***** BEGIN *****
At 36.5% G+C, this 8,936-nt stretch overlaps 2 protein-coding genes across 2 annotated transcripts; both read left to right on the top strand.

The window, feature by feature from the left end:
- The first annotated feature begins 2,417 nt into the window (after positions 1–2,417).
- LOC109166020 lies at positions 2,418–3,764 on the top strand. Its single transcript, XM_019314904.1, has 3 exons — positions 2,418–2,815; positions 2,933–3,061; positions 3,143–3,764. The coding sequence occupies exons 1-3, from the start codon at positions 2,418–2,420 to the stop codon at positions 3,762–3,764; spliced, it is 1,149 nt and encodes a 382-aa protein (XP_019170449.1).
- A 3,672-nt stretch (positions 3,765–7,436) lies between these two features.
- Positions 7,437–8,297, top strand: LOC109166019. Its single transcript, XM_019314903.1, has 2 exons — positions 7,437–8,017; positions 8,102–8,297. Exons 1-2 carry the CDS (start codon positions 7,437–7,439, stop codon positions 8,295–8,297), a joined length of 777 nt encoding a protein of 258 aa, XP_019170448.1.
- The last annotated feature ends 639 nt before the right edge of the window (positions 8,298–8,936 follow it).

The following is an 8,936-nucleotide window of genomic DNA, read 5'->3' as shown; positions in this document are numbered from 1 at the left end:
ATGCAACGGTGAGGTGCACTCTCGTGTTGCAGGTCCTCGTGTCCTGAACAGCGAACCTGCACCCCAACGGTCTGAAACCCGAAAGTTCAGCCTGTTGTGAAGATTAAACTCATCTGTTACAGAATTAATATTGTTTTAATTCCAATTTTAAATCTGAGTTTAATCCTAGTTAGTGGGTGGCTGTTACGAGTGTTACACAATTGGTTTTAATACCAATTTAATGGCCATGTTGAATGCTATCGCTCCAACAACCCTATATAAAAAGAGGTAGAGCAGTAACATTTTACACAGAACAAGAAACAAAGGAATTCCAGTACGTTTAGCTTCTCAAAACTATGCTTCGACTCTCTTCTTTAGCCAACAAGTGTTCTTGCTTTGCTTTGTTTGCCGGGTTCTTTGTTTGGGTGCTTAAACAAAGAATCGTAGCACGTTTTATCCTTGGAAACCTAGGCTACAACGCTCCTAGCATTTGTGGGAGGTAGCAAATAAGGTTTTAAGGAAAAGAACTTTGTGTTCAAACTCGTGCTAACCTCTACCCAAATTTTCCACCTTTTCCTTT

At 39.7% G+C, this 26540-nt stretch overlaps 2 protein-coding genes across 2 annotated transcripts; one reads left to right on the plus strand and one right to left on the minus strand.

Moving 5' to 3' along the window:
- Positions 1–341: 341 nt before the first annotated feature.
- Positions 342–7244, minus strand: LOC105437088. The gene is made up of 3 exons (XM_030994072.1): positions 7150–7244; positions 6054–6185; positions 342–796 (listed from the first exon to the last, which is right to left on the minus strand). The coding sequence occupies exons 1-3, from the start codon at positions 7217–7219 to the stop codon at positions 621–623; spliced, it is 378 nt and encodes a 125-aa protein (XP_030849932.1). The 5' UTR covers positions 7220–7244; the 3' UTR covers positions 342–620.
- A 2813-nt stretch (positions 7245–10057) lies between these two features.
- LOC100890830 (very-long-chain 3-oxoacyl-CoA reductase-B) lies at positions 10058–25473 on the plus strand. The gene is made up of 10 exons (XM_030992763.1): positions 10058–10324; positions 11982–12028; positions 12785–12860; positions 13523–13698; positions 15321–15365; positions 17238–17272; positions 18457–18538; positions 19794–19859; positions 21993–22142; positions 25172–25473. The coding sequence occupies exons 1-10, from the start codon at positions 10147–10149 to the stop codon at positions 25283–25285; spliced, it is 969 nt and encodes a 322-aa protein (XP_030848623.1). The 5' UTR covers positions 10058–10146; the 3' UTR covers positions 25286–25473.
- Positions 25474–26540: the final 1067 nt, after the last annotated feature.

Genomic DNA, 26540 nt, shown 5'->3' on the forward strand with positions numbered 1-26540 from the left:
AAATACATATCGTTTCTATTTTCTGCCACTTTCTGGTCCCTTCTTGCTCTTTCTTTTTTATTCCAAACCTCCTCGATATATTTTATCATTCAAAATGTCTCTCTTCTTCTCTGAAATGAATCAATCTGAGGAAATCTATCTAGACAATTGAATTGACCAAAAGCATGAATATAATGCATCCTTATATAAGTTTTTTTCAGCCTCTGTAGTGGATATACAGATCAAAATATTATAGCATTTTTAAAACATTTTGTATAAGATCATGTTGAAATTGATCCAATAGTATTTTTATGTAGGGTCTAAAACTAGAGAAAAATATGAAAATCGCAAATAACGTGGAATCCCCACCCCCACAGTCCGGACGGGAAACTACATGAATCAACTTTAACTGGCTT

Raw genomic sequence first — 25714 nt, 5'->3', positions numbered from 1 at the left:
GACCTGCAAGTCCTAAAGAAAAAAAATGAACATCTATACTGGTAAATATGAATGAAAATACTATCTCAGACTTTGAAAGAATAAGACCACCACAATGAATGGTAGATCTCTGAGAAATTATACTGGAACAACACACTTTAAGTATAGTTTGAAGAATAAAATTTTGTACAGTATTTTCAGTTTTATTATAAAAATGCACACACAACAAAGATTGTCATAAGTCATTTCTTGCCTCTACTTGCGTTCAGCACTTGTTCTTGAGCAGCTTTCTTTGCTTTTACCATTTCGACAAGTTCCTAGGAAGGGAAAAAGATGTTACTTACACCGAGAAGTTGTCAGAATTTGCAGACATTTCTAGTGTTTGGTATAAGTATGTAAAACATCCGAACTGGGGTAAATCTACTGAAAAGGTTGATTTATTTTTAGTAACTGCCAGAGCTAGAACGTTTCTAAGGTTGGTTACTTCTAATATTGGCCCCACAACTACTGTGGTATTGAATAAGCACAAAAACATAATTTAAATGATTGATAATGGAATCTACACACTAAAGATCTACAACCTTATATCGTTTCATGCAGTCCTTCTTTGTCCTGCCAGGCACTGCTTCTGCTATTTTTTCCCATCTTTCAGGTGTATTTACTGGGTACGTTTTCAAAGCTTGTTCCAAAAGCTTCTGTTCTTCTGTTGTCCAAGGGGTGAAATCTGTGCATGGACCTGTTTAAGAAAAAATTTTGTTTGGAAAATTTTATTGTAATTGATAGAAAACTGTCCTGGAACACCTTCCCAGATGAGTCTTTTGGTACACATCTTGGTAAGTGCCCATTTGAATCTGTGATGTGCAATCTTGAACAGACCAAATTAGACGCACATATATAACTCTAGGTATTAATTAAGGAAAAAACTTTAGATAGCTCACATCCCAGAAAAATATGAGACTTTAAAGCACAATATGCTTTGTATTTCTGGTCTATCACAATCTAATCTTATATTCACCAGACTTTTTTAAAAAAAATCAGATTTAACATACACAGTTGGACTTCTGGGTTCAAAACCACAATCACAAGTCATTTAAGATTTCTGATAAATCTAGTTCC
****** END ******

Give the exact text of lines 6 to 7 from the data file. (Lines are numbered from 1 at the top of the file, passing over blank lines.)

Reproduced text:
- Positions 7,437–8,297, top strand: LOC109166019. Its single transcript, XM_019314903.1, has 2 exons — positions 7,437–8,017; positions 8,102–8,297. Exons 1-2 carry the CDS (start codon positions 7,437–7,439, stop codon positions 8,295–8,297), a joined length of 777 nt encoding a protein of 258 aa, XP_019170448.1.
- The last annotated feature ends 639 nt before the right edge of the window (positions 8,298–8,936 follow it).